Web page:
by Malcolm Jolley

Don’t ask Maria Speck about the health benefits of whole grains: she’s really only interested in their gastronomic value. “It’s about taste and texture”, she says. In the video below the food writer and, now, author of Ancient Grains for Modern Meals explains how her mix of Greek and German heritage pushed her to write a cookbook that showed what North Americans were missing with grains. And if the interview isn’t sufficiently convincing, the truffle tart recipe below it ought to settle any doubts.

Can’t see the video? Click here.

Dark Chocolate Truffle Tart with Walnuts
from Maria Speck’s Ancient Grains for Modern Meals

Makes 1 (91/2-inch) tart, to serve 12

1/2 cup sugar
1/4 cup whole milk
1/2 cup honey
6 ounces dark chocolate with 70 percent cocoa content, chopped
1/4 cup (2 ounces, 1/2 stick) unsalted butter, cut into 8 pieces
2 tablespoons Grand Marnier or other good-quality orange-flavored liqueur
1 tablespoon freshly grated orange zest (from 1 large orange)
1 teaspoon vanilla extract
2 large eggs plus 1 egg yolk, at room temperature, lightly beaten
1 partially baked Whole Wheat and Butter Tart Crust (page 213), plain or the citrus variation
2/3 cup coarsely chopped toasted walnuts (see page 37)
12 toasted walnut halves, for garnish

1 Position a rack in the center of the oven and preheat to 350°F.

2 Warm the sugar and milk in a small heavy-bottomed saucepan over medium-low heat, stirring occasionally, until the sugar has dissolved, 4 to 5 minutes. Add the honey and cook until it has dissolved and the mixture is smooth, 1 minute or more, depending on the consistency of the honey. Set aside.

3 Place the chocolate and butter in a large metal bowl set over a saucepan containing about 1 inch of barely simmering water (the bottom of the bowl should not touch the water). Wait until melted, stirring gently with a wooden spoon, about 4 minutes. Remove the bowl from the saucepan and set the chocolate mixture aside to cool for 5 minutes. Stir the Grand Marnier, orange zest, and vanilla extract into the sugar-honey mixture. Using a large whisk and a gentle hand, add the sugar-honey mixture to the chocolate mixture, and then whisk in the eggs and yolk just until incorporated. The mixture will thicken slightly.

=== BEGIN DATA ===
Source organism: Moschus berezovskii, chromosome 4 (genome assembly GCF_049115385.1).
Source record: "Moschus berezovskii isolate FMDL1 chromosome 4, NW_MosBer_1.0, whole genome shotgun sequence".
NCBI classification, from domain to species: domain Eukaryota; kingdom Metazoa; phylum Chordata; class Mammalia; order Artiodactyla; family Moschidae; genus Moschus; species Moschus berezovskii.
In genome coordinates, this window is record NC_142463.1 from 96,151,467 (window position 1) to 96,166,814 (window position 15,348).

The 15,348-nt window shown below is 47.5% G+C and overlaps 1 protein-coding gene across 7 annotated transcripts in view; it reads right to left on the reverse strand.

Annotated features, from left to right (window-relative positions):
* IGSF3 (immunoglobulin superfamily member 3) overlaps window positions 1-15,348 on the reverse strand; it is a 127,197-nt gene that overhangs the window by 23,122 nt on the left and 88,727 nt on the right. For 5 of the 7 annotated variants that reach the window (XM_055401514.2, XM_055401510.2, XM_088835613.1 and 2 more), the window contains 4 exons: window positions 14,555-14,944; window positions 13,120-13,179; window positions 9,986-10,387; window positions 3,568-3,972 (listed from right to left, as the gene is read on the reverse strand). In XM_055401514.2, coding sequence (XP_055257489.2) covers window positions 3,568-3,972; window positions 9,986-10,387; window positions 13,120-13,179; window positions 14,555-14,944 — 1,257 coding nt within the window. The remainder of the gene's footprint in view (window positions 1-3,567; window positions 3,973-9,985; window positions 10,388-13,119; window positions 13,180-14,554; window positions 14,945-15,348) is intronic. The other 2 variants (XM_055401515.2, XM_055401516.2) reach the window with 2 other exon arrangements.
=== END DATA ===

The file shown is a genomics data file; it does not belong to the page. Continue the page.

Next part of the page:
4 After the crust has cooled, place the tart pan on a large rimless baking sheet for easier handling. Sprinkle the crust with the chopped walnuts. Gently spoon the filling evenly into the crust as to not disturb the nuts.

5 Carefully place the sheet with the tart pan in the oven (it can slide!) and bake for 15 minutes. Remove from the oven and decorate the tart with the walnut halves by lightly pressing them around the outer rim. Continue to bake until the filling barely jiggles when the pan is moved gently, 8 to 10 more minutes (it will puff around the edges, but settle as it cools). Remove from the oven and carefully slide the tart pan onto a wire rack. Leave the tart to cool completely in the pan, about 11/2 hours, before serving. The tart can sit at cool room temperature, under a cake dome, up to 4 hours.

6 When ready to serve, remove the outer ring of the tart pan. Cut the tart into 12 pieces using a sharp knife dipped into hot water and wiped clean between each cut.

to get a head start: The tart, including the filling, can be prepared 1 day ahead. Wait until the tart has completely cooled and then chill, covered with plastic wrap. Bring to room temperature before serving.

Malcolm Jolley is a founding editor of Good Food Revolution and Executive Director of Good Food Media, the non-profit organization that publishes GFR. Follow him at Photo: John Gundy.